Generic Cholesterol Drugs Vital To Helping Consumers, Nation Lower Health-Care Costs

Armen Hareyan's picture

As the maker of Lipitor reportedly urges doctors to carefully consider prescribing generics to lower cholesterol, Consumer Reports Best Buy Drugs reminds consumers that generic statins are as effective as high-priced brands for most people who need a statin drug, and can help consumers save more than $1,000 a year.

"The three generics available to lower cholesterol and help prevent heart attacks can save consumers significant amounts of money, and that is critical for those patients who have trouble paying for their medicines,"said Gail Shearer, director of Consumer Reports Best Buy Drugs, "A person is much more likely to continue taking a needed medicine if they can afford it."

"Generic statins are becoming increasingly less expensive over time," Shearer said. "Every person with high cholesterol or who is at elevated risk of heart attack or stroke should discuss generic statins with their physician, and determine which drug is best for their condition."

Recent news reports say that Pfizer, the maker of Lipitor, has been sending letters to doctors to slow the tide of patients switching from that drug to one of the three generic statins. In particular, Lipitor is competing with two new generics -- pravastatin and simvastatin -- that came onto the market late last year. The generics are versions of Pravachol and Zocor, respectively.


Consumer Reports Best Buy Drugs selects lovastatin, pravastatin and simvastatin as "Best Buys" for most types of cholesterol reduction. Lovastatin and pravastatin are recommended if "bad" cholesterol, or LDL, needs to be reduced by less than 30 percent. Simvastatin is recommended if LDL reduction of 30 percent or greater is needed and/or the patient has had a heart attack or diabetes; or if the patient has had a heart attack and their LDL level is not highly elevated.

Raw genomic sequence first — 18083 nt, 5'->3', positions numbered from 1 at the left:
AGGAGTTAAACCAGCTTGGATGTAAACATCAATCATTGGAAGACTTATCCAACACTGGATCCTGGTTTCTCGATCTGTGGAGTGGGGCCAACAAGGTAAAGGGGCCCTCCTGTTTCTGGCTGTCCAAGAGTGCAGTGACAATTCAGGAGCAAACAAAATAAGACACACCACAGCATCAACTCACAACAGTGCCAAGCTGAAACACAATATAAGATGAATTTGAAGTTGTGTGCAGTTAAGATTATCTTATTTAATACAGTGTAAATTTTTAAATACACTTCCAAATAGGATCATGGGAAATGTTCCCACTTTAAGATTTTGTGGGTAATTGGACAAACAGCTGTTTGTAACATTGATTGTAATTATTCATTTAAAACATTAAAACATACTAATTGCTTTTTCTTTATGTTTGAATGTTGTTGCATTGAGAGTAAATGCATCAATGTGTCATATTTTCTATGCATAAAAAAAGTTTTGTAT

Lipitor is a recommended "Best Buy" for a select group of patients -- those who have had a heart attack or have acute coronary syndrome with a highly elevated LDL level. Consumer Reports recommends using the drug for two years and then reconfirming the need or switching to simvastatin after consulting with a physician.

A February analysis of the statin market by CR Best Buy Drugs found that despite the introduction of new generics, the brand-names retained a significant share of all statin prescriptions -- 71 percent. Lipitor alone accounted for an average 43 percent of all statin prescriptions in the latter half of 2006.

The analysis found that statin prescriptions rose by an average of 500,000 a month between October 2005 and December 2006. The increase was enhanced by the availability of the two generics.

By December 2006, simvastatin had garnered 2.5 million prescriptions -- 200,000 to 300,000 more than Zocor was averaging per month prior to its patent expiration.

Pravastatin prescriptions averaged 611,000 a month in the second half of 2006, and by December had reached 631,000. Pravachol prescriptions fell from an average 743,000 per month between October 2005 and May 2006, to 133,000 in December 2006.